A bill to help cut down on unexpected medical bills is advancing through the Legislature.
The measure would require insurance carriers to cover emergency services provided at out-of-network emergency departments. It also would require carriers to cover non-emergency care if it is received at an in-network facility. (For example, insurers would have to pay an out-of-network anesthesiologist for services at a in-network hospital.)
On March 4 the bill passed the House 84-13. The measure recently advanced through two Senate committees and is headed to the chamber floor for a vote.
One of five Americans admitted to an emergency room receive a so-called “surprise bill” for out-of network care, according to the state Office of the Insurance Commissioner. In most cases, the patient either unknowingly gets treatment at an in-network hospital from an out-of-network provider or is treated at an out-of-network facility because of the severity of the emergency, the Insurance Commissioner’s Office said.
Surprise billing has been a problem for many years but has grown over the last five or six years, said Steve Valandra, an Insurance Commissioner spokesman. The department didn’t have specific numbers for Cowlitz County, but Valandra said surprise billing happens across the state.
La Center resident Jamie Hansen got stuck with $110,000 in bills for out-of-network emergency care for her son’s heart infection. In an Insurance Commissioner video, Hansen said she knew the hospital wasn’t included in her insurance plan but couldn’t go to a different emergency room at the time due to the urgency of her boy’s condition.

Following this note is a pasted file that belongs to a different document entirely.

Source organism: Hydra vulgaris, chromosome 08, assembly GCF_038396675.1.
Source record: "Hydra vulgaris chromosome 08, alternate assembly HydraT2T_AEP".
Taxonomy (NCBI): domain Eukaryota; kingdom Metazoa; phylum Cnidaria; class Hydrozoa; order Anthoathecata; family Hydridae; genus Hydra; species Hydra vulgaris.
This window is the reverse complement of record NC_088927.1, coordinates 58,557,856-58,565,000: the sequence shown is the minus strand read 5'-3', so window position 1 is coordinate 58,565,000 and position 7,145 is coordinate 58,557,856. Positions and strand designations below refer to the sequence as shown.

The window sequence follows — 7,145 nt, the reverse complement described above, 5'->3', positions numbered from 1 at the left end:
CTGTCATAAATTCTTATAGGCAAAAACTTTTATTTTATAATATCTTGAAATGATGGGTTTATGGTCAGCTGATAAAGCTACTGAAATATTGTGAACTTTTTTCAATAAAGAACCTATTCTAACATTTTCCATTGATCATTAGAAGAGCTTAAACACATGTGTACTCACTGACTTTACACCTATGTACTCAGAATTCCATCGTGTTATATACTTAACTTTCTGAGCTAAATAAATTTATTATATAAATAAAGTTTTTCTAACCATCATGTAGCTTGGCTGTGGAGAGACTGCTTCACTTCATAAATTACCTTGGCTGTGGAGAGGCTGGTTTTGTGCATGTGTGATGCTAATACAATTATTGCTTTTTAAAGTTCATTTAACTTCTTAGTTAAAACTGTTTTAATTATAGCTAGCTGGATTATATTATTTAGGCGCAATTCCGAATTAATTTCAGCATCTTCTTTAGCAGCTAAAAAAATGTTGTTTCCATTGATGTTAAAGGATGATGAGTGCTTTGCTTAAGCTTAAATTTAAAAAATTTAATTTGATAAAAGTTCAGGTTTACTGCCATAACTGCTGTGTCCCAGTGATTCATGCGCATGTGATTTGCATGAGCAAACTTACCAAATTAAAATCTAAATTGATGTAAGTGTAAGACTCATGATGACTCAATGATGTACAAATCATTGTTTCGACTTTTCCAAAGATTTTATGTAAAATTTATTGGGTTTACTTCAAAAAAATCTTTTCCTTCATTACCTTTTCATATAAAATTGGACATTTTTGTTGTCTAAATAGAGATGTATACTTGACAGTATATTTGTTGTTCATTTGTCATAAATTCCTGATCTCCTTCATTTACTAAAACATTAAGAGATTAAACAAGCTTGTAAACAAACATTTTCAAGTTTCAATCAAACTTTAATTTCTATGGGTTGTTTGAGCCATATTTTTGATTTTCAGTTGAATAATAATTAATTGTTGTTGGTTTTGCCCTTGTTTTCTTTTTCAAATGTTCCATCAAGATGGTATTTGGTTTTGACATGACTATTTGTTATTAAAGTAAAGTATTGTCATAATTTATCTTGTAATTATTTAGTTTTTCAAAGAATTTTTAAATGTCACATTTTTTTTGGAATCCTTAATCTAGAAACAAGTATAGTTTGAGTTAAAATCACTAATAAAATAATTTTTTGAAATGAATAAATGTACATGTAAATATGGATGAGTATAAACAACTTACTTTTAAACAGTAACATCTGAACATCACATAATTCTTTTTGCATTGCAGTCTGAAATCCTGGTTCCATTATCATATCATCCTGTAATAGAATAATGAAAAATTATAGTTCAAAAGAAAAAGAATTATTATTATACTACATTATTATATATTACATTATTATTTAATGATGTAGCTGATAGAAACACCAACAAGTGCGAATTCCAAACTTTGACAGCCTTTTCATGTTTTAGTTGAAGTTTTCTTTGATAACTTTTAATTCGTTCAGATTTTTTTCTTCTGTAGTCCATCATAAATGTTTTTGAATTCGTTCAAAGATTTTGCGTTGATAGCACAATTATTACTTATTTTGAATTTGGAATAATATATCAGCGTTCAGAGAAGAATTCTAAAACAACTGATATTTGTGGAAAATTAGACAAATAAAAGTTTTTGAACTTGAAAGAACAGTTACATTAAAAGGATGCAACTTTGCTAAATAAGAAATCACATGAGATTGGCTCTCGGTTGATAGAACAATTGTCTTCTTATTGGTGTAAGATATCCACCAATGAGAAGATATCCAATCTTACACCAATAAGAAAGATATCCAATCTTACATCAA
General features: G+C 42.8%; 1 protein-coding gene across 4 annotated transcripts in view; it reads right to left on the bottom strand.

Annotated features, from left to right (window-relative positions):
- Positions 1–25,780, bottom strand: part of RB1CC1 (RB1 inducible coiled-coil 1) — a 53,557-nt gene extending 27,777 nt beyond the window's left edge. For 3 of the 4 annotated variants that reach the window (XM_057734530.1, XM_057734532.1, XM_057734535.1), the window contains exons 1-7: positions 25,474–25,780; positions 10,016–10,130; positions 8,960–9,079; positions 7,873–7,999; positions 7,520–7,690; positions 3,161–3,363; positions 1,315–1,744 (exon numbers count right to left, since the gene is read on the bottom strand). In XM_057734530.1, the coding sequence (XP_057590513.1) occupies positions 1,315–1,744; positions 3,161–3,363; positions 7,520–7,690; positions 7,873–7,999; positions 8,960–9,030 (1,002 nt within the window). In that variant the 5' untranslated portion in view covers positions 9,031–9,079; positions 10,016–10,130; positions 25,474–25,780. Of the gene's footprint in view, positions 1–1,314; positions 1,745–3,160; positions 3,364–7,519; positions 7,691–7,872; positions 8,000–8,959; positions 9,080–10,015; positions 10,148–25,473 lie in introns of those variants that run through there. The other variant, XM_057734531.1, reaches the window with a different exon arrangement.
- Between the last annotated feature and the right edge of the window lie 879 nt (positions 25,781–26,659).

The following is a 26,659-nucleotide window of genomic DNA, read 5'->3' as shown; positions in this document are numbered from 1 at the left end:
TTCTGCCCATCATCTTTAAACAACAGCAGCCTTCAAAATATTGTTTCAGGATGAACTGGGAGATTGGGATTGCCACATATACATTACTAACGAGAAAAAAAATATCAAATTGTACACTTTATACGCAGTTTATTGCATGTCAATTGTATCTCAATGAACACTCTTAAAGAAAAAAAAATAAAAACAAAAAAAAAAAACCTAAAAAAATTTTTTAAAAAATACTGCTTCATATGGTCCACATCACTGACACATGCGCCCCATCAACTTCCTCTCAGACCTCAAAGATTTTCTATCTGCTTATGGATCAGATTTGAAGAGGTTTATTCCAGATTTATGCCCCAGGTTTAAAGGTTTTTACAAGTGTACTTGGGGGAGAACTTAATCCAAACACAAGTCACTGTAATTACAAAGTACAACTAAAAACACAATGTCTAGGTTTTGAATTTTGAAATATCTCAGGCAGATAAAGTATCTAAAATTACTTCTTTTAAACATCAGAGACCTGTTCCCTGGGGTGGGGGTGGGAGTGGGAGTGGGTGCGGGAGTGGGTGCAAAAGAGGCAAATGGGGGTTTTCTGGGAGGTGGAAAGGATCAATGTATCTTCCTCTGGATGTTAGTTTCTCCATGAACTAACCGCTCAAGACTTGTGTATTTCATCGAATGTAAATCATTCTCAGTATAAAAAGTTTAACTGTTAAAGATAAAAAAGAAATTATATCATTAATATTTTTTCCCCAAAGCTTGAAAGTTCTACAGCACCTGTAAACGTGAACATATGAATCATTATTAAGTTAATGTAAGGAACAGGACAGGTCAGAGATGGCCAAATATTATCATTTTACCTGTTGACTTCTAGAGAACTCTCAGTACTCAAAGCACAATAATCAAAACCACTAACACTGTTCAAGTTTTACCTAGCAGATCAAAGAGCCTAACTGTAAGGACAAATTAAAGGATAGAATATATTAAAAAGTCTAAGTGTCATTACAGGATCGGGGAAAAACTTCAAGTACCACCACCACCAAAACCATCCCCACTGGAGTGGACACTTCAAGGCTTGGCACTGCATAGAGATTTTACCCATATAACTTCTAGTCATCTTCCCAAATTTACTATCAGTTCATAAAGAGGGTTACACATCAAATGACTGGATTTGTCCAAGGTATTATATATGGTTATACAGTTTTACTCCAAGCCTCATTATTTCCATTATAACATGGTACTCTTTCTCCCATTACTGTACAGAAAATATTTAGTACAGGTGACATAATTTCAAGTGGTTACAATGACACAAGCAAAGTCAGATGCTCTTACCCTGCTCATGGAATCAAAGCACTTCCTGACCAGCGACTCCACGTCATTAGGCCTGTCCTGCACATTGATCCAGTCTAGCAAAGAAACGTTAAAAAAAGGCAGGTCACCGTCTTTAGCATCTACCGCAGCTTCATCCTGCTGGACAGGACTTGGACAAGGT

One reason why the problem is on the rise is because insurers developed narrower networks when the Affordable Care Act took effect, Valandra said. A network is a group of providers that contract with a health plan to provide services to its members at negotiated rates. Valandra said patients are not always aware what medical providers are in their networks.
“Those things change all time throughout the year,” he said. “People have to be vigilant when looking at plans.”
Another factor is that when insurance companies set up contracts with providers, some accept the rate that insurance company will pay and others won’t, leaving the difference to patients, Valandra said.
“Anesthesiologists will stand out because there’s not enough of them around and they have leverage over what they can charge,” he said.
State law already requires insurance plans to cover emergency services at an out-of-network facility, but only if the services were necessary to screen and stabilize the patient. The bill would change the law to require insurance companies to cover out-of-network emergency services regardless of whether going to an in-network department would result in a delay.
The bill also requires the Insurance Commissioner to create a notice of the balance billing rules for health carriers, providers and facilities to post online. Hospitals and providers must also list health plans that they are included in on their websites.
The balance billing prohibition measure doesn’t apply to everyone with insurance. Medicaid isn’t covered and a self-funded group health plan can elect to participate.
Federal legislation to end surprise billing is also in the works but hasn’t been introduced yet this year.